Amanda McCready was taken from her bed on a warm summer night. While her aunt and uncle are loving caregivers, her mother is a drug addict with dangerous friends. The case garners immense media attention, but Kenzie and Gennaro simply can’t make ground in finding the little girl. What they do find is a dark underworld filled with depraved criminals capable of perpetrating horrendous acts against the innocent. As summer fades, evidence of Amanda’s abduction—and life—fades with it. But then another child goes missing.
Gone, Baby, Gone
The adaptation was Ben Affleck’s directorial debut, and he also co-wrote the screenplay with Aaron Stockard (The Town, The Talented Mr. Ripley). It stars Casey Affleck and Michelle Monaghan as the lead investigators, with a stellar supporting cast including Ed Harris, Morgan Freeman, John Ashton, Amy Ryan, and Titus Welliver.
The movie was originally set to be released in December 2007 in the UK, but was postponed when Madeleine McCann went missing, and the Malaysian release was delayed from September 2007 to March 2008 when eight-year-old Nurin Jazlin was kidnapped and later found murdered. Given the dark and disturbing themes explored in the film, producers decided that elements of the actual crimes were hauntingly close to events in the film and chose to delay release accordingly.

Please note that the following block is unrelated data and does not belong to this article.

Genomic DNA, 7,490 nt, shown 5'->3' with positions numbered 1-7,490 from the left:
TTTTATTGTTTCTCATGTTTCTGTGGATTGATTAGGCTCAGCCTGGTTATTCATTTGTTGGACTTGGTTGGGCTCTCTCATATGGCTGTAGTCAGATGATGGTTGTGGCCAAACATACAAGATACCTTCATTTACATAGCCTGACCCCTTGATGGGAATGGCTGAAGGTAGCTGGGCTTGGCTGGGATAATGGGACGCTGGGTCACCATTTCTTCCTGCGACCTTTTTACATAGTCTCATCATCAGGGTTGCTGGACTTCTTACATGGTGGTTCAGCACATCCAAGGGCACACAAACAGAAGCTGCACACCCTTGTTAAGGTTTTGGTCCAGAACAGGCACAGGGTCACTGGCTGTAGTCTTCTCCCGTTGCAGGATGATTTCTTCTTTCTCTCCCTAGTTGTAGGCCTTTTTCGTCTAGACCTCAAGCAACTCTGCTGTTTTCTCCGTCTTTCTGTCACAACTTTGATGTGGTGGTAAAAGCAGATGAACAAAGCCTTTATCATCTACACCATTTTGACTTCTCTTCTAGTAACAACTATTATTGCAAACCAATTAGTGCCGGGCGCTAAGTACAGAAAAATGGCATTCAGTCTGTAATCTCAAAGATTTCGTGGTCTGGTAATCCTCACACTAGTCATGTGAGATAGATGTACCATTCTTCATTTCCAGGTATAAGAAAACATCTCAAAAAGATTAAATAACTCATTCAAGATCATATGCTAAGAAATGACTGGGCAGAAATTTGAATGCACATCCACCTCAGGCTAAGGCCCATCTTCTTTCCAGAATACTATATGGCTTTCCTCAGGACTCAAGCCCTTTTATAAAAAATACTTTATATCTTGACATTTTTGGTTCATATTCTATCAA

In 2018, Fox ordered a pilot to remake the film into a potentially longer series that was intended to expand into the entire series. The series was set to star Joseph Morgan and Peyton List. Unfortunately, Fox passed on the pilot in May 2018.
Shutter Island (2010)
A storm traps U.S. Marshal Teddy Daniels and his new partner Chuck Aule on Shutter Island, where they’re investigating the disappearance of a patient from Ashecliffe Hospital for the Criminally Insane. Somehow, Rachel Solando escaped her cell and is somewhere on the island. As Daniels and Aule investigate, they discover whispers of experimental psychiatry and sinister surgeries are being done to the patients. Haunted by nightmares and migraines, Daniels starts to lose himself to the conspiracies. Or is he discovering who he is, after all?
The movie rights to Shutter Island were initially acquired by Columbia Pictures in 2003. When production never progressed, the rights reverted back to Lehane, who then sold them to Phoenix Pictures where director Martin Scorsese and Leonardo DiCaprio took interest in the film. Though critics felt Shutter Island wasn’t Scorsese’s best work, the movie was his second highest-grossing film, bringing in nearly $300 million worldwide.